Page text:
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Magma below Greek volcano grows

Oxford, England, Sep 12 (): A team of researchers said molten rock under Greece’s Santorini volcano is pooling and has expanded about 300 million-700 million cubic feet from 2011 January through 2012 April.

The team from Oxford University said growth of magma has lifted up the surface of Santorini, in Aegean Sea. Greece’s Santorini volcano is one among the largest volcanic eruptions in past 10,000 years. The eruption that took place 3,600 years ago has wiped out Minoan civilization of Greek islands.

In January 2011, series of mild earthquakes began underneath Santorini and its adjacent islands, which is the first signal of activity underneath the volcano to be found for nearly 25 years, researchers said.

The researchers used radar and global positioning structures to map changes happening on the islands.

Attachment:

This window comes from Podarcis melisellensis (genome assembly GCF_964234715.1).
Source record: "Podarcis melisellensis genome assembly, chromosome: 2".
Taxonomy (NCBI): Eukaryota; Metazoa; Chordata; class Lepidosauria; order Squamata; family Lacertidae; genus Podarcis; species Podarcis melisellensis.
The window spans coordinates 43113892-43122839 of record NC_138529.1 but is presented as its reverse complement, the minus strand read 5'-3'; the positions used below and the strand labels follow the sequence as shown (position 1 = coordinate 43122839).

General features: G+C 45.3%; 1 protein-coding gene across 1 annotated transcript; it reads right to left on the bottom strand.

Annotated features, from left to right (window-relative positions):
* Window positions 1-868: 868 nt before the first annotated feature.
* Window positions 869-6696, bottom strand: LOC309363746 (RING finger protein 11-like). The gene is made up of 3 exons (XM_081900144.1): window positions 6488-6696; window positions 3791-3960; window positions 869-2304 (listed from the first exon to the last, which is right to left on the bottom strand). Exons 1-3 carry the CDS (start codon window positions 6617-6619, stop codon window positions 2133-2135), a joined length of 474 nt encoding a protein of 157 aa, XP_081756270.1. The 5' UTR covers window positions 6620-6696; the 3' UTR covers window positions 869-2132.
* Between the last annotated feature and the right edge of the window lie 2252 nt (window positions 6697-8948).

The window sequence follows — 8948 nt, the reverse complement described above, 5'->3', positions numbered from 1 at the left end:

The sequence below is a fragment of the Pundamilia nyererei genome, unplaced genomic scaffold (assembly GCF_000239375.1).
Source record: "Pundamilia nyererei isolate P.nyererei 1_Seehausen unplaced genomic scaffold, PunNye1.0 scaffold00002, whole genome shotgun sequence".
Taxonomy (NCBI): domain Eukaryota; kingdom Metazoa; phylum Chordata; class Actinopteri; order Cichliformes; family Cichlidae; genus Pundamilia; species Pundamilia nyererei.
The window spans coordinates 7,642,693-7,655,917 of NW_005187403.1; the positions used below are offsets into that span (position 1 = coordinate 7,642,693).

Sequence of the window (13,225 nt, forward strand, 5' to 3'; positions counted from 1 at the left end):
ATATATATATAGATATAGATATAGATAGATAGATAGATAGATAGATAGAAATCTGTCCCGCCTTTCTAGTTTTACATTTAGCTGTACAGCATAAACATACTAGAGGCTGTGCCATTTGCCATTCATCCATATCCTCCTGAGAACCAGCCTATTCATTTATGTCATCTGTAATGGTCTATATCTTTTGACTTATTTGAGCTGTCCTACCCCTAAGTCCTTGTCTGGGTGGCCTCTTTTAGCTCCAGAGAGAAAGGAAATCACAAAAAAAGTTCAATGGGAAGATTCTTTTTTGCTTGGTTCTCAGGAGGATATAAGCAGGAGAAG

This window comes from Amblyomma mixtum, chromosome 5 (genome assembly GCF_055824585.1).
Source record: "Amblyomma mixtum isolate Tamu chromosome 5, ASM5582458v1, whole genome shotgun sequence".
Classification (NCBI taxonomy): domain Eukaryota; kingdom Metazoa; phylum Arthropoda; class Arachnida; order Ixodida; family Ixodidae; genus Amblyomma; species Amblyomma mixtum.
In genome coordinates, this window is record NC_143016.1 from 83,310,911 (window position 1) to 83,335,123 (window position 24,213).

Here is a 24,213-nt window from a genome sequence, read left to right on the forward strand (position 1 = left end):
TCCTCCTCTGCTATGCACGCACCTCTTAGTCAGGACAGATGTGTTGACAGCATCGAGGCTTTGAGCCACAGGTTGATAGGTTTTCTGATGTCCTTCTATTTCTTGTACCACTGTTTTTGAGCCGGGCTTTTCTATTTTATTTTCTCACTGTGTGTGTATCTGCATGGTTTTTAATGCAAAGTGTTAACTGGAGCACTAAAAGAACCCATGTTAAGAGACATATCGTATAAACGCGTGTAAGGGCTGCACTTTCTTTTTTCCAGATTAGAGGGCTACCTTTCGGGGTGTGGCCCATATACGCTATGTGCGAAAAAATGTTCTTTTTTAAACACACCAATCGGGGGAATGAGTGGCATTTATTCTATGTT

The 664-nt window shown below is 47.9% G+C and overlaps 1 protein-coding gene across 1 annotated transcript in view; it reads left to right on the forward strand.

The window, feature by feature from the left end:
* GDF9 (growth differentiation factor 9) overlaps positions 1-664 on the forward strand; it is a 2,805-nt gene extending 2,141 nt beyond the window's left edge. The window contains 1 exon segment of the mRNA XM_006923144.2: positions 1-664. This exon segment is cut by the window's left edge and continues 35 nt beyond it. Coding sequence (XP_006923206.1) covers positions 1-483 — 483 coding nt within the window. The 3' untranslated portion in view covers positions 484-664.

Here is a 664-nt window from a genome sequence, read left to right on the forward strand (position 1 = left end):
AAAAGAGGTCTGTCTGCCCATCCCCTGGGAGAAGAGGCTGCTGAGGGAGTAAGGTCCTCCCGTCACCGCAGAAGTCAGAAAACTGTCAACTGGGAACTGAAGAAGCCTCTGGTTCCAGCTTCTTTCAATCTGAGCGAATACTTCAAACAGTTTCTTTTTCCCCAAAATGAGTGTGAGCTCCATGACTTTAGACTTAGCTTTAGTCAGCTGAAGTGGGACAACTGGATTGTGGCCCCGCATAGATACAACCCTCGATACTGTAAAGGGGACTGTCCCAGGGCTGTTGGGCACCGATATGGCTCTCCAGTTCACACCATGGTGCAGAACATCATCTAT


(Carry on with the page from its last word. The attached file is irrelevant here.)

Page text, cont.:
Juliet Biggs from Bristol University said that people were aware about the happening underneath the volcano until they saw the changes clearly in GPS and uplift on radar images which showed that molten rock was being added at such shallow level underneath the volcano.

Although the volume of the molten rock which has arrived underneath Santorini for the past year is equal to about 10-20 years development of the volcano, it does not mean an eruption may happen, researchers said, the real fact is the rate of the earthquake activity has considerably dropped down in the past few months.

This volcano’s eruptions have been frequent and small, with 3 eruptions happening in 20th century, the last in 1950.

Santorini is also known for its catastrophic eruptions, which occurred in BC 1650 wiping out Minoan civilization. It created huge tsunami waves about 40 feet tall that devastated the civilization living around Aegean Sea. Most of islands of Santorini was submerged or destroyed.

Viewing from air, resulting volcanic crater or caldera appears as small clusters surrounded by the larger collections of the Greek islands in Aegean Sea. Such type of disastrous eruption occurs once in 10,000 to 30,000 years.